Malaysia: Major poaching ring crippled

NURBAITI HAMDAN The Star 14 Feb 17;

KUALA LUMPUR: A group of poachers, including a plantation general manager, have been nab­bed by the Department of Wildlife and National Parks (Perhilitan) in a bust that may have crippled one of the major poaching syndicates in Kelantan.

The seven Malaysians, aged between 28 and 52, were believed to have been on their way out of the jungle at Aring 5 in Gua Musang when they were arrested on Friday.

High on Perhilitan’s wanted list, the notorious poachers have been eluding the law since 2013.

They are believed to have been involved in illegal hunting for a long time in Kelantan up to the boundaries of Perak.

Perhilitan director-general Abdul Kadir Abu Hashim said the department’s enforcement officers and Malaysian Armed Forces personnel carrying out 1Malaysia Biodiversity Enforcement Operation Network checks at the national park had stopped the men, who were in two four-wheel drive vehicles, as they were behaving suspiciously.

Upon inspection, the officers found an organ believed to be from a crocodile.

What was more shocking was the number of weapons found in the vehicles; a Benelli 12-bore gun and three shotguns, 77 bore type bullets, 32 slug type bullets, 22 nails, two knives, an axe, eight machetes and three units of plastic explosives and detonator as well as 27 firecrackers.

The arrests led to two separate raids – in Tanah Merah on Saturday and on Sunday at several places around Gua Musang – that netted two elephant tusks, elephant meat believed to have been smoked, nine chainsaws, 56 bullets, two rifle ma­gazines and three machetes.

The seized weapons, equipment and goods were estimated at RM500,000, while the remnants of wildlife were worth some RM15,000 in the black market.

“We believe that with this arrest, we have busted a major poaching syndicate in Kelantan that has been actively hunting wild buffaloes, serow, elephants and Sambar deer,” Abdul Kadir told a press conference here yesterday.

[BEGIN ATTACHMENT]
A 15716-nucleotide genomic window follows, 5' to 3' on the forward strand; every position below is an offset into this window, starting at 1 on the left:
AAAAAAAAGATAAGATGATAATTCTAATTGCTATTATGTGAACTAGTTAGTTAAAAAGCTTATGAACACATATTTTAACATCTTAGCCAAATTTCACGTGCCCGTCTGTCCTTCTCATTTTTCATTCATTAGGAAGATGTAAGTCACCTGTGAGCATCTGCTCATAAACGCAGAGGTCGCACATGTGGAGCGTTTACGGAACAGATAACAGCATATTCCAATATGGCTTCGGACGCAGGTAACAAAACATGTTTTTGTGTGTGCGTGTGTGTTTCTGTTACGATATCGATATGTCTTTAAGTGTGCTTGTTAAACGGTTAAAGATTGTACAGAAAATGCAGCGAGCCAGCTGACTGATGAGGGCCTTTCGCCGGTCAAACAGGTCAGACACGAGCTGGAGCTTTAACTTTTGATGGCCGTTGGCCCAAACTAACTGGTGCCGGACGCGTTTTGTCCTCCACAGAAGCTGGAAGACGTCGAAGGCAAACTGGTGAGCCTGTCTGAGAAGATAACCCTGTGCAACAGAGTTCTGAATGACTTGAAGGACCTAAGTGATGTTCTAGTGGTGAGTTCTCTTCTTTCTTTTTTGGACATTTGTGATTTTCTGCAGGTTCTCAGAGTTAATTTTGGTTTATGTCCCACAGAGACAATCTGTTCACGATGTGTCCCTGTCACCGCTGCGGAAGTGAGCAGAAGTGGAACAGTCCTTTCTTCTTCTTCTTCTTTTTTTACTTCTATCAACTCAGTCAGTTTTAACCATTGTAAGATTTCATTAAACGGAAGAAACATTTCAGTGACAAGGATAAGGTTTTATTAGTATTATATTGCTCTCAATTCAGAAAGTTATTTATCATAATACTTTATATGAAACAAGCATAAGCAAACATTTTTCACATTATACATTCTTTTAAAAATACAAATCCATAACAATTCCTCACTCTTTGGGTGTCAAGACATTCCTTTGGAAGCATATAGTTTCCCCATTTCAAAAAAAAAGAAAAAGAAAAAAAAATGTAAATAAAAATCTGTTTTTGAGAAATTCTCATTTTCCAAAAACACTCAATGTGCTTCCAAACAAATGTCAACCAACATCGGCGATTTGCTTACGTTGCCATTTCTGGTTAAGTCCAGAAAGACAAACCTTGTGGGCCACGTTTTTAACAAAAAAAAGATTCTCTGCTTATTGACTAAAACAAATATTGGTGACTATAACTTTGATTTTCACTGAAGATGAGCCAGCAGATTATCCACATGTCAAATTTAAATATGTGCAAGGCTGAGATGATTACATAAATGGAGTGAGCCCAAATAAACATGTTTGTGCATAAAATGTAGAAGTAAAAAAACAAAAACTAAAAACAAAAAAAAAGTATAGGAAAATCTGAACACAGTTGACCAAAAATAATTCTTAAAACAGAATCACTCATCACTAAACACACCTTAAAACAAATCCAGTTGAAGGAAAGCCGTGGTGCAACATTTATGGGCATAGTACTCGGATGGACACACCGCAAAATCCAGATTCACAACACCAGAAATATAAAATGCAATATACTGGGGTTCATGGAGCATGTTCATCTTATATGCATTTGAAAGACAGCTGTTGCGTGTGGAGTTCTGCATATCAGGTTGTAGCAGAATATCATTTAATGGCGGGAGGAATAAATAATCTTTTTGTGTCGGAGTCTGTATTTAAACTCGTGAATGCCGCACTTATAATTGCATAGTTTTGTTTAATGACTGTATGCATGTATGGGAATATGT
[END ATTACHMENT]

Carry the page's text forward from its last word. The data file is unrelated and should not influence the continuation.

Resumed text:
A department spokesman said the men had given the authorities the slip many times and it was hard to track them down.

“Just look at the amount of wea­pons they have. These are professional poachers,” the spokesman said.

The elephant tusk seized could fetch up to RM2,000 per kg while a pair of tiger fangs were sold at RM3,000 on average in the black market, Abdul Kadir said.

“The smoked elephant meat could have been sold for medicine.”

The suspects have been remanded for four days since Saturday to help with investigations.

Perhilitan enforcement division director Salman Saaban said the group of poachers targeted large mammals based on the equipment seized.

“Usually chainsaws are used to retrieve elephant tusks and the rifles used are powerful enough to shoot elephants and gaur.

“They are believed to be part of a syndicate, which is supplying wildlife parts to neighbouring countries,” said Salman, adding that Perhilitan was still investigating the extent of the group’s network.

The suspects face a maximum RM100,000 fine or up to three years in jail or both if they are convicted of poaching and keeping protected wildlife without permit under the Wildlife Conservation Act 2010.

Those with information on wildlife poaching could contact Perhilitan through its hotline 1-800-88-5151 (Monday to Sunday, 8am to 6pm) or file an e-aduan on

Perhilitan lauded for busting syndicate
The Star 14 Feb 17;

KUALA LUMPUR: Wildlife trade monitoring network Traffic has given its thumbs up to the Department of Wildlife and National Parks (Perhilitan) for crippling the wildlife poaching syndicate in Kelantan.

Traffic South-East Asia senior pro­­gramme manager Kanitha Krish­­na­samy said the case highlighted how the threat of poaching and illegal wildlife trade should be viewed with a great degree of se­­riousness by all government agencies concerned with national security.

“This is a significant victory for wildlife and we congratulate Perhilitan and the Malaysian Armed Forces for their efforts under the 1Malaysia Biodiversity Enforcement Operation Network programme.

“We hope the Government continues to see the value of such collaboration and continues to fund it,” Kanitha said.

He also urged the authorities to seriously look into the source of the explosives and weapons which the offenders had.

“It is a sobering reminder of the lengths to which poachers are willing to go to secure their kill,” he said.

Asia’s elephants are under increa­sing threat largely due to habitat loss, degradation and fragmentation, while poaching of elephants for their ivory was reported recently in Sabah, where two pygmy Asian elephants were found killed with their tusks removed late last year.

Asian elephants are fewer in number than their African cousins.

Only males have tusks and therefore any poaching of animals for their ivory leads to skewed sex ratios, severely impacting wild po­pulations.

According to Perhilitan’s database, at least 15 elephants had been poached in the peninsula since 2013.

Seven men, including a plantation general manager, have been nabbed by Perhilitan in a series of raids since Friday.

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